Lean Startup Social

It was a great job! I worked fully remote in IT for Kellogg’s as Global Lead for Digital Collaboration. My instructions: “go make Yammer successful”. That was it. I wasn’t even given a working laptop (I had to use my own.) And there was not a lot of support (the company was definitely not set up for remote working).

But I was confident I had the answers people would want to hear. After running social learning and collaboration pilots and projects for many years, I thought I had all the use cases I needed. So I jumped in, set up a few calls, and told people how Yammer would change their work lives.

I went too fast. I thought I had all the answers. I was wrong. I didn’t listen first.

It was time to go back to the drawing board.

In a previous job I developed an intrapreneurship program. It was based on lean startup principles. This seemed a good fit for what I wanted to do, so I decided to use lean startup to test ideas for an internal consultancy service.

I pulled out a Lean Canvas (you could also use the Business Model Canvas) and got to work. This was real business analysis in action. I had a product in Yammer that I thought people would want, but needed to test where it would be best applied in the context of their work. I needed to work out how and where I could “sell” it and my support services into different parts of the organization. I had to find partners to help expand my reach globally. And I needed to establish how to measure my success.

Lean startup methodology requires you to actually talk to people to test your ideas, to ask people about their “jobs to be done”. It’s very different to usual internal workplace deployments (of tech, learning programs, comms/HR content pushes). You cannot assume you know what people need. Probe-sense-respond; it’s Cynefin in action. Adaptable, agile, iterative. I believe it’s the only way to develop successful corporate projects.

I ended up having close to 2,000 conversations. You can read more here.

Lean Canvas image is from https://blog.leanstack.com/why-lean-canvas-vs-business-model-canvas-af62c0f250f0

Are You A Practitioner of “Social Learning”?

I just had a lovely call with a Learning leader for a global 100,000+ people company about getting started with social learning. They had some very good questions. I thought I would share my thoughts on them as it was a really enjoyable conversation.

1) Why is there so little about the How of social learning? Everything is about the Why.

It’s true. There are books, articles and many conference presentations about why you should support social learning in the workplace. But there is little available to explain how. I think there are two reasons for this.

First, the why needed to be the focus for many years. No one was listening. The early proponents of workplace social learning, collaboration and  the technology that can support it, had to work hard. The most prominent are those who I owe my career trajectory to – such as the ITA (Harold, Jane, Clark, Charles, and Jay) and Dan Pontefract. Others have taken up the why piece, including many technology vendors. This leaves a problematic situation. Too many are “practitioners” of the why, not the how.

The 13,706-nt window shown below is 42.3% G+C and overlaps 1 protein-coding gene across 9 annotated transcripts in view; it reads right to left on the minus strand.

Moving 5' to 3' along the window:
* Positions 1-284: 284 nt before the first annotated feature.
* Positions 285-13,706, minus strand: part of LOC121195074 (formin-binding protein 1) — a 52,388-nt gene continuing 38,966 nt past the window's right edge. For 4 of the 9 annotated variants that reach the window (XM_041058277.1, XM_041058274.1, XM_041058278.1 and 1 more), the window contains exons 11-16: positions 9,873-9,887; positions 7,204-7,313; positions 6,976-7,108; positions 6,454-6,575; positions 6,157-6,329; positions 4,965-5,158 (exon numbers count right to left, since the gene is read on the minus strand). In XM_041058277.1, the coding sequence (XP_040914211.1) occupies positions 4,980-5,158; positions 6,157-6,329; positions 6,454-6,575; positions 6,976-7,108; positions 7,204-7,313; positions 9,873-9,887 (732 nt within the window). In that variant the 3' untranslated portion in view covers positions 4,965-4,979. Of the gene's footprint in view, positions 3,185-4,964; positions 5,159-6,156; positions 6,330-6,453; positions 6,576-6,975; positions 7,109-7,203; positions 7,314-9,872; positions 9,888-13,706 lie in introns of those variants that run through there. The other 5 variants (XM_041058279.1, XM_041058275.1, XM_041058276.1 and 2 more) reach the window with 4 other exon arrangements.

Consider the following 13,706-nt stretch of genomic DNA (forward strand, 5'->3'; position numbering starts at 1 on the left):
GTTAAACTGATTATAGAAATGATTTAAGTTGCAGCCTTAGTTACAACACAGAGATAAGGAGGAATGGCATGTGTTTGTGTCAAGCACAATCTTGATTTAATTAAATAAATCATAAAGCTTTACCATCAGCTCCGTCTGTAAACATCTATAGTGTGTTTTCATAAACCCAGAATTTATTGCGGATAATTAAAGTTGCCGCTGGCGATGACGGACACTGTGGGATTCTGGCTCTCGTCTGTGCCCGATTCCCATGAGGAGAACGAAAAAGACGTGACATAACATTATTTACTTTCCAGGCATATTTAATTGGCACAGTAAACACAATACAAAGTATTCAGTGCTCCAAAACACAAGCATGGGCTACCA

Second, few people have had careers as practitioners of social learning. I’m very lucky to be one of those people (along with Mark, Helen, and Michelle). But even then, I don’t really call it social learning. It’s collaboration support, connecting, community management, innovation ideation, design thinking, or whatever makes sense to those I work with. Simply put, I help people collaborate and learn together. I enjoy theory, but I love the challenge of doing. You need to enjoy working in the grey and have thick skin to like doing this work.

2) Why are there no stories of companies doing social learning well? What companies are known for great social learning?

This highlights one of the most common misconceptions of social learning in the workplace. Heard of Facebook, Google, Dropbox, even Microsoft? How about the thousands of small remote-only companies? They do it, but most would not even call it social learning. They have business-outcome-focused collaboration, information sharing, or “working together”. It’s just not called social learning and isn’t owned by L&D necessarily.

Stories on LinkedIn, HBR, Forbes/Inc etc. about social learning tend to be hyperbole. Every big company has good and bad. Most legacy enterprises practice social learning to different extents. But it’s in pockets with certain groups and people. It’s just not a enterprise-wide part of the culture. This what I worked with at Kellogg’s.

And that’s OK because – honestly – it’s unlikely to be enterprise-wide. Support who wants to be supported. Work with those who are open to new ideas. You likely work in a small team. Social learning support actually helps you target high value internal clients and get success stories quickly. Some ideas will work, others will not. You just need to be flexible and ready to iterate.

And remember, no employer branding poster ever says next to a smiling headshot: “[Company Name] is a great place for learning socially”. Seriously – social learning support is not Leadership Development with Harvard Profs in VR. It’s practical, quick, and incredibly valuable. But it’s not a big shiny thing.

If you want help getting started with the practical side of social learning (or collaboration support, or your term of choice) in the workplace, get in touch.